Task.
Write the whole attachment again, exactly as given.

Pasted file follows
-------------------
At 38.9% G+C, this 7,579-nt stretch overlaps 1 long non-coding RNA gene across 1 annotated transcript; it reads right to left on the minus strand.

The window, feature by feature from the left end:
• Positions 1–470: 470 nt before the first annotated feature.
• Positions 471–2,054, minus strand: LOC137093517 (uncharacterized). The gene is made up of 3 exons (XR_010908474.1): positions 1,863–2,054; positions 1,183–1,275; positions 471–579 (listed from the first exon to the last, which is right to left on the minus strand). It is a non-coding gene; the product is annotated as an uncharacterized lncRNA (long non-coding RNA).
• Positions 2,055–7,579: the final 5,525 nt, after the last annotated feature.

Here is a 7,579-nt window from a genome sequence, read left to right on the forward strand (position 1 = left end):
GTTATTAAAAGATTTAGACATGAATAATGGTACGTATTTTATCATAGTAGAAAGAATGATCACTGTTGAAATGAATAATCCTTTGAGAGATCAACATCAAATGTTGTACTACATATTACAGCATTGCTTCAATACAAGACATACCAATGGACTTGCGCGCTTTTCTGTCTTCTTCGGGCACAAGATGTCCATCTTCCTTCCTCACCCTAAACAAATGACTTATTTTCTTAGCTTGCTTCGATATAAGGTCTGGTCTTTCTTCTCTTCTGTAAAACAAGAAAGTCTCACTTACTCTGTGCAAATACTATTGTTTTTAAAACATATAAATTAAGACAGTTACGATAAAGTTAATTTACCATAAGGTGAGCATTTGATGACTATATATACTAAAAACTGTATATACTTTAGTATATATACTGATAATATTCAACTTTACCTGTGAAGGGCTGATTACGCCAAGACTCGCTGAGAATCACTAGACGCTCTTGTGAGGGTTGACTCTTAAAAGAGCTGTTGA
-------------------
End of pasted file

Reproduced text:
At 38.9% G+C, this 7,579-nt stretch overlaps 1 long non-coding RNA gene across 1 annotated transcript; it reads right to left on the minus strand.

The window, feature by feature from the left end:
• Positions 1–470: 470 nt before the first annotated feature.
• Positions 471–2,054, minus strand: LOC137093517 (uncharacterized). The gene is made up of 3 exons (XR_010908474.1): positions 1,863–2,054; positions 1,183–1,275; positions 471–579 (listed from the first exon to the last, which is right to left on the minus strand). It is a non-coding gene; the product is annotated as an uncharacterized lncRNA (long non-coding RNA).
• Positions 2,055–7,579: the final 5,525 nt, after the last annotated feature.

Here is a 7,579-nt window from a genome sequence, read left to right on the forward strand (position 1 = left end):
GTTATTAAAAGATTTAGACATGAATAATGGTACGTATTTTATCATAGTAGAAAGAATGATCACTGTTGAAATGAATAATCCTTTGAGAGATCAACATCAAATGTTGTACTACATATTACAGCATTGCTTCAATACAAGACATACCAATGGACTTGCGCGCTTTTCTGTCTTCTTCGGGCACAAGATGTCCATCTTCCTTCCTCACCCTAAACAAATGACTTATTTTCTTAGCTTGCTTCGATATAAGGTCTGGTCTTTCTTCTCTTCTGTAAAACAAGAAAGTCTCACTTACTCTGTGCAAATACTATTGTTTTTAAAACATATAAATTAAGACAGTTACGATAAAGTTAATTTACCATAAGGTGAGCATTTGATGACTATATATACTAAAAACTGTATATACTTTAGTATATATACTGATAATATTCAACTTTACCTGTGAAGGGCTGATTACGCCAAGACTCGCTGAGAATCACTAGACGCTCTTGTGAGGGTTGACTCTTAAAAGAGCTGTTGA